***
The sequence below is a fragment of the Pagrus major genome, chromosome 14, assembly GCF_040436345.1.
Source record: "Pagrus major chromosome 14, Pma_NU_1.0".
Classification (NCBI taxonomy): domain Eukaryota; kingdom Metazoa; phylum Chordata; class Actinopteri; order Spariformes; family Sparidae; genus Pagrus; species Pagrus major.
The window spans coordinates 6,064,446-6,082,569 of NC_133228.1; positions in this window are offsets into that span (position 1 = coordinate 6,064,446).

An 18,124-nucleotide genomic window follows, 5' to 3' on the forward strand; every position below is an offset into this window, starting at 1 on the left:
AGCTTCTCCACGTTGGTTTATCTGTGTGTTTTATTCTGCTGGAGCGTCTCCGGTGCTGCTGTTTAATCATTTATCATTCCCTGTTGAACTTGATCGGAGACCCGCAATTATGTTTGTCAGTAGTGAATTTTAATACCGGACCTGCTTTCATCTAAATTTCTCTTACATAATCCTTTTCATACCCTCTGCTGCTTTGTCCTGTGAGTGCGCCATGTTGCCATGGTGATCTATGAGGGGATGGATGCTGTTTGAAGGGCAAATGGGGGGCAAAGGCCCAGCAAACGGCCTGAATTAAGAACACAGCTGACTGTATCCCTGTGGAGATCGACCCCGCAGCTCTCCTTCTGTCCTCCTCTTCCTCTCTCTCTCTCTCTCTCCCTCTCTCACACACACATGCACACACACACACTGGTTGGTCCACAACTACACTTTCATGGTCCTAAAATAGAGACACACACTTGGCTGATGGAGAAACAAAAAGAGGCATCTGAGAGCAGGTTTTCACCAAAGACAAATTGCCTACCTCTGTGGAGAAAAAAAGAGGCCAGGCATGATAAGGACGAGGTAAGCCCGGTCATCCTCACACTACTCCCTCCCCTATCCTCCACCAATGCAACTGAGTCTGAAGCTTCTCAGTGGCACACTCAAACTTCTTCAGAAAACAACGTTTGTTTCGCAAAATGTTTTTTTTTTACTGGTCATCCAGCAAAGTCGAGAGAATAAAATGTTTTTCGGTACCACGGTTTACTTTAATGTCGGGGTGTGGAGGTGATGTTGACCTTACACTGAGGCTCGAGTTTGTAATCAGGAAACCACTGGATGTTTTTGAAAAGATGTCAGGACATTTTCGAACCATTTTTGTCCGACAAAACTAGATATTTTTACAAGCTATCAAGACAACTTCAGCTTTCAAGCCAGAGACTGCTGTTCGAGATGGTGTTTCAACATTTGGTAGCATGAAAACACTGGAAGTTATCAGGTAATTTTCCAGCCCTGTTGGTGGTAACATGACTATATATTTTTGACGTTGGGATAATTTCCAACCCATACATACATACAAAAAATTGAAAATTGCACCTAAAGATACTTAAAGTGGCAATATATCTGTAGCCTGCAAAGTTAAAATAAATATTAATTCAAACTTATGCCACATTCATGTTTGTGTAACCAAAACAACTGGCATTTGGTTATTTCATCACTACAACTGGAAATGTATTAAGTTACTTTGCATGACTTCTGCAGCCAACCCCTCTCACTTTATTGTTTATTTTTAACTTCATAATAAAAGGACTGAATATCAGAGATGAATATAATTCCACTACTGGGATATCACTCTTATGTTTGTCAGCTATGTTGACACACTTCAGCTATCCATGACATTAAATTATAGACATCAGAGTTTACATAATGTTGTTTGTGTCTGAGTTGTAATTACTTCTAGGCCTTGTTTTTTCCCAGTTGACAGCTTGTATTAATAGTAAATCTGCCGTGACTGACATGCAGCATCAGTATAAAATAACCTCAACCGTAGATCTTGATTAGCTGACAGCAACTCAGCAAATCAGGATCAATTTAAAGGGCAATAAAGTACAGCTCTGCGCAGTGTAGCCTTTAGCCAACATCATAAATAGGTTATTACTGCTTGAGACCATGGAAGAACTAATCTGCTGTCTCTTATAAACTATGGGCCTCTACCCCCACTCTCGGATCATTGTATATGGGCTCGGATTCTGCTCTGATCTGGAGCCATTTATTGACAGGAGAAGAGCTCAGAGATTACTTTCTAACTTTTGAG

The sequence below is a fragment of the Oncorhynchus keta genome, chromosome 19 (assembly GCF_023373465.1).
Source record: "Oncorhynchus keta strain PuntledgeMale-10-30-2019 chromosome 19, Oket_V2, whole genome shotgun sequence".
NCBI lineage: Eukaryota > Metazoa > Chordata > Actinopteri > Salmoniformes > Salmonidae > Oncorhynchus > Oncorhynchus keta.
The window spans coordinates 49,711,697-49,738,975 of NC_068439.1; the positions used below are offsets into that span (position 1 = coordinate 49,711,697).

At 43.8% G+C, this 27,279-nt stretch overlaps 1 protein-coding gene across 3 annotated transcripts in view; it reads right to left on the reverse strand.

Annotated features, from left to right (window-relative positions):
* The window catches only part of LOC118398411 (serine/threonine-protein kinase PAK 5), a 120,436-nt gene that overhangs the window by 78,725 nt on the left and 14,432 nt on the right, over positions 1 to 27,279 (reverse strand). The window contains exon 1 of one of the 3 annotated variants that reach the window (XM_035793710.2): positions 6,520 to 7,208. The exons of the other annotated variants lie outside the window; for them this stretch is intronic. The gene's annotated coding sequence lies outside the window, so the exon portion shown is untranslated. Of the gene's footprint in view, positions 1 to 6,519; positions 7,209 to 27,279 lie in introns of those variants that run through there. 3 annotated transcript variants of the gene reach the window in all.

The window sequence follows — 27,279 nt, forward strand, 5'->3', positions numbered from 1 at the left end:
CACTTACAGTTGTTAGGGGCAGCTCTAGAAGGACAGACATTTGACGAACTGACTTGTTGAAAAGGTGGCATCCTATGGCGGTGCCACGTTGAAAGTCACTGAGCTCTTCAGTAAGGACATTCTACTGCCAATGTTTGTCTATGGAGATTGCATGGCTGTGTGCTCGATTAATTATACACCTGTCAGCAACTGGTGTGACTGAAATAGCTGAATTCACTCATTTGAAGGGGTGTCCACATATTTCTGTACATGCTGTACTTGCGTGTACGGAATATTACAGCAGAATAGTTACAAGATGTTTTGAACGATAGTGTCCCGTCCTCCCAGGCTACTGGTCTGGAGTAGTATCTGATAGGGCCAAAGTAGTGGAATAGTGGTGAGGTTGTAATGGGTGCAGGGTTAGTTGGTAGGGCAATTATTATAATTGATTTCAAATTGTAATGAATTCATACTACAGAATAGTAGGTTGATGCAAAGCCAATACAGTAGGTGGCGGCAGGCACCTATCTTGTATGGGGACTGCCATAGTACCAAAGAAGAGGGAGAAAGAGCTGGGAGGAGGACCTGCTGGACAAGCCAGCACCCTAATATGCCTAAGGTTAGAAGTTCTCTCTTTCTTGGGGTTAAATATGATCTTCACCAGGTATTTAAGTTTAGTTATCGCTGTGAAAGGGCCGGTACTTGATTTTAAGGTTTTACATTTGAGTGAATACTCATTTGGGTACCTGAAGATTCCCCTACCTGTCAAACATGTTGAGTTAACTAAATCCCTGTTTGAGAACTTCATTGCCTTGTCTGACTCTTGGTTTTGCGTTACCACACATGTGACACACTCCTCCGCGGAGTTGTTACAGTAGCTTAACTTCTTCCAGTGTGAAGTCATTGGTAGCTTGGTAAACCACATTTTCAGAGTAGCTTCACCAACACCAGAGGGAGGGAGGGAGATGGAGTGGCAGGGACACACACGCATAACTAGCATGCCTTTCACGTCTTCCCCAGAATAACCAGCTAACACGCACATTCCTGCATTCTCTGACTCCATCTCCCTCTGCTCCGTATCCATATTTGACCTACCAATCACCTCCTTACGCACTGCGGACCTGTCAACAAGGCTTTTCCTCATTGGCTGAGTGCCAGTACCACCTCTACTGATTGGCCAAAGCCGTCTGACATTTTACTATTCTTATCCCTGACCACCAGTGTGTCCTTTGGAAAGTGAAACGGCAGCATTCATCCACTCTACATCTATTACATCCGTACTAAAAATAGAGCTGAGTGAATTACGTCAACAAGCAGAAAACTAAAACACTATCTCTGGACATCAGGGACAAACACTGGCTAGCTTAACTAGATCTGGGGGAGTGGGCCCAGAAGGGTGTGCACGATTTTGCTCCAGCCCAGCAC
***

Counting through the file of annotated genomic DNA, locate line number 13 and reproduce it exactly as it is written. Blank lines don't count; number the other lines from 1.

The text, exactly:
* The window catches only part of LOC118398411 (serine/threonine-protein kinase PAK 5), a 120,436-nt gene that overhangs the window by 78,725 nt on the left and 14,432 nt on the right, over positions 1 to 27,279 (reverse strand). The window contains exon 1 of one of the 3 annotated variants that reach the window (XM_035793710.2): positions 6,520 to 7,208. The exons of the other annotated variants lie outside the window; for them this stretch is intronic. The gene's annotated coding sequence lies outside the window, so the exon portion shown is untranslated. Of the gene's footprint in view, positions 1 to 6,519; positions 7,209 to 27,279 lie in introns of those variants that run through there. 3 annotated transcript variants of the gene reach the window in all.